Sarandan plays Sarah Roberts – a doctor researching longevity and its relationship to both sleep and blood. She’s got a lab full of monkeys, one of which goes crazy early on. They don’t exactly know what happened, but first he ferociously attacks and kills a monkey that he “loved,” then he starts to age very rapidly and dies.
This parallels what’s happening to John Blaylock. When John starts to suddenly age, he’s in a panic. This has happened before. Miriam’s other companions have all worn out eventually. Once this process gets going, it’s unstoppable. Miriam, however, is different, immune. (Apparently, there’s more explanation of this in the novel on which the film was based.) There’s a teenage girl, a neighbor, Alice – an amateur photographer and musician who comes to play classical music with John and Miriam. She clearly has a girl-crush on Mrs. Blaylock. Is she being groomed as John’s replacement? John thinks so.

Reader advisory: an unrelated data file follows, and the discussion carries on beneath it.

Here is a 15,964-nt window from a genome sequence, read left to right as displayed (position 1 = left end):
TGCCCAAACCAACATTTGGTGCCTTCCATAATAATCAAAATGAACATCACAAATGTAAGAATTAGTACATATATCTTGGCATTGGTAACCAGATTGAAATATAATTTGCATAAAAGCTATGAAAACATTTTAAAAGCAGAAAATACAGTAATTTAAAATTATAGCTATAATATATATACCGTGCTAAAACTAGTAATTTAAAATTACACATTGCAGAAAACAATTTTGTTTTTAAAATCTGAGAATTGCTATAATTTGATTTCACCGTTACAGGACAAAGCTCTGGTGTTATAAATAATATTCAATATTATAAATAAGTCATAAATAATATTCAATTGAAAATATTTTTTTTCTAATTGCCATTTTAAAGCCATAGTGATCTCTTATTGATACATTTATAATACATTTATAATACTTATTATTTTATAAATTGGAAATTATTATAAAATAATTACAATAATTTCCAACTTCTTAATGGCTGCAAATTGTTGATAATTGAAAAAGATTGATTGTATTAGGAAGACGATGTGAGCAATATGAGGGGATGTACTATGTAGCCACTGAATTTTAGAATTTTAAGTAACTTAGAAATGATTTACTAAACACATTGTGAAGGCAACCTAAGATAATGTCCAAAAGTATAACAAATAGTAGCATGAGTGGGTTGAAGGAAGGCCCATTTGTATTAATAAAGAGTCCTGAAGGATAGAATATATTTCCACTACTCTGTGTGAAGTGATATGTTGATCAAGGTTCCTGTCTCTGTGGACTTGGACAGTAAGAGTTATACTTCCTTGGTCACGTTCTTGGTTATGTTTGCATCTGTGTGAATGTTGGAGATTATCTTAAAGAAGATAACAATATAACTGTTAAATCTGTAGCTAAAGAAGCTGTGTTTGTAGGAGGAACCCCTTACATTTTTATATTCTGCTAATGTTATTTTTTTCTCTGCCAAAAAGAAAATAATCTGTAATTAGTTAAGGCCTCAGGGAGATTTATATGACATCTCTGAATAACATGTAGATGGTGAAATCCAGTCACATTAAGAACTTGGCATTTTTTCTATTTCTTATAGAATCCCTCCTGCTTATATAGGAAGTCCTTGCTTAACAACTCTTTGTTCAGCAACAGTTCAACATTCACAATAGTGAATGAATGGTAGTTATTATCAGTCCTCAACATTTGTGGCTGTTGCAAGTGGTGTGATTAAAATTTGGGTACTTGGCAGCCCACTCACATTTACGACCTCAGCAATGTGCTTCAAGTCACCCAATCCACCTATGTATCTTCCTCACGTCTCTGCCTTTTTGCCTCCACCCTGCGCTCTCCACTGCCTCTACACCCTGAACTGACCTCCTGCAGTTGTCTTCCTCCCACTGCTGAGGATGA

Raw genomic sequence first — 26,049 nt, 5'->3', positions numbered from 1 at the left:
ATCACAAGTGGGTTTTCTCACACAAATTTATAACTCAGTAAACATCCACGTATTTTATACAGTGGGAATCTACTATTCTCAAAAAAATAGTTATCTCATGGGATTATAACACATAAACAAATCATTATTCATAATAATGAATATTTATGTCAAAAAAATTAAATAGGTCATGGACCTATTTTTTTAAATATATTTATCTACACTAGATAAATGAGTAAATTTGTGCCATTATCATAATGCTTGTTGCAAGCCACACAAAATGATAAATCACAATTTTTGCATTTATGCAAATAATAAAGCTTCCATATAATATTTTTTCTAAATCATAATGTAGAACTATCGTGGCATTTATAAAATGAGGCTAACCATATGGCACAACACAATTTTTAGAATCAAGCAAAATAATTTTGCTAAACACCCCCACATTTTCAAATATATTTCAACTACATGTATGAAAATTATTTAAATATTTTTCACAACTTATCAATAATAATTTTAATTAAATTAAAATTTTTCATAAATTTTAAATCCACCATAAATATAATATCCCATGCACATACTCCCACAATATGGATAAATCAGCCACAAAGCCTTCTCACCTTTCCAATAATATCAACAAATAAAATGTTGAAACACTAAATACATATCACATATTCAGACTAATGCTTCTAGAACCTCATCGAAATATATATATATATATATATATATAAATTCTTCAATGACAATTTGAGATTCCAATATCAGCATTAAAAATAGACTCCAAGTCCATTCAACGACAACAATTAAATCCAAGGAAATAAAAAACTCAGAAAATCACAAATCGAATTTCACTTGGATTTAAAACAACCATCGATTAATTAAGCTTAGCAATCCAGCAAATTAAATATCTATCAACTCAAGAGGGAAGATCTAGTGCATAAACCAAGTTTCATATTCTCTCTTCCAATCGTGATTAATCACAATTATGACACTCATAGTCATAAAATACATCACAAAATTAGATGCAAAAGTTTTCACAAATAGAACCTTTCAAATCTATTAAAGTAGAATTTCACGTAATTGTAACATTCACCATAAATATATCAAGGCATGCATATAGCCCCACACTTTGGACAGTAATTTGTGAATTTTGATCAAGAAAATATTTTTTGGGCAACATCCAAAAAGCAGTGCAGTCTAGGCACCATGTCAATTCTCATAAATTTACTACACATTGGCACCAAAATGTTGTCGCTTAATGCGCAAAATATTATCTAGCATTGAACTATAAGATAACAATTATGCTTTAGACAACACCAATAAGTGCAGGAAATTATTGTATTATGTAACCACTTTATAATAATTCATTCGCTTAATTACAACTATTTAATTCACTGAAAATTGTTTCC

Miriam goes to see Sarah at a book signing to find out if she can help with John, but they don’t actually wind up talking. John goes to the clinic. Sarah thinks he’s a lunatic, raving about being “a young man.” She keeps him waiting, figuring he’ll leave eventually. When she sees him again, and sees how much he’s aged in just a couple of hours, she realizes she was mistaken, but he’s given up on her. He walks away. He tries to feed but realizes he’s too frail to overcome a large male victim. He returns home. Miriam is still out.